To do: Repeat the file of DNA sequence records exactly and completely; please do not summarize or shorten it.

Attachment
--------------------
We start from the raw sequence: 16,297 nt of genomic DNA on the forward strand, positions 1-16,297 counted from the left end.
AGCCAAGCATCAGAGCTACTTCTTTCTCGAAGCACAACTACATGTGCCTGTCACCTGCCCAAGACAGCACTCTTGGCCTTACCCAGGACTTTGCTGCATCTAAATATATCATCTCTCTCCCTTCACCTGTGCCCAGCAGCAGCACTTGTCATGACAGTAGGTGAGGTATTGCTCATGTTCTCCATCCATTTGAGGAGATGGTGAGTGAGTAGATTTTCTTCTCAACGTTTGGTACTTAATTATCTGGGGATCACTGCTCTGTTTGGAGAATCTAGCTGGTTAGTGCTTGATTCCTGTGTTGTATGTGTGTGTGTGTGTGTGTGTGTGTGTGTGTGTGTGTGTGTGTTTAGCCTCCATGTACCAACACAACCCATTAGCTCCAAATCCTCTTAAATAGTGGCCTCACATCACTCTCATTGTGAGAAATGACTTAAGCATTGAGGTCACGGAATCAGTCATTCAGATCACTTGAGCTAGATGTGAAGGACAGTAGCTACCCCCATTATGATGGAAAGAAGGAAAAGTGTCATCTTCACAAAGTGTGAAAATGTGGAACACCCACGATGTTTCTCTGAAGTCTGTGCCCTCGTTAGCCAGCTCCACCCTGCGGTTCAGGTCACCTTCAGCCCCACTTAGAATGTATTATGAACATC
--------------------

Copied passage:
We start from the raw sequence: 16,297 nt of genomic DNA on the forward strand, positions 1-16,297 counted from the left end.
AGCCAAGCATCAGAGCTACTTCTTTCTCGAAGCACAACTACATGTGCCTGTCACCTGCCCAAGACAGCACTCTTGGCCTTACCCAGGACTTTGCTGCATCTAAATATATCATCTCTCTCCCTTCACCTGTGCCCAGCAGCAGCACTTGTCATGACAGTAGGTGAGGTATTGCTCATGTTCTCCATCCATTTGAGGAGATGGTGAGTGAGTAGATTTTCTTCTCAACGTTTGGTACTTAATTATCTGGGGATCACTGCTCTGTTTGGAGAATCTAGCTGGTTAGTGCTTGATTCCTGTGTTGTATGTGTGTGTGTGTGTGTGTGTGTGTGTGTGTGTGTGTGTGTGTTTAGCCTCCATGTACCAACACAACCCATTAGCTCCAAATCCTCTTAAATAGTGGCCTCACATCACTCTCATTGTGAGAAATGACTTAAGCATTGAGGTCACGGAATCAGTCATTCAGATCACTTGAGCTAGATGTGAAGGACAGTAGCTACCCCCATTATGATGGAAAGAAGGAAAAGTGTCATCTTCACAAAGTGTGAAAATGTGGAACACCCACGATGTTTCTCTGAAGTCTGTGCCCTCGTTAGCCAGCTCCACCCTGCGGTTCAGGTCACCTTCAGCCCCACTTAGAATGTATTATGAACATC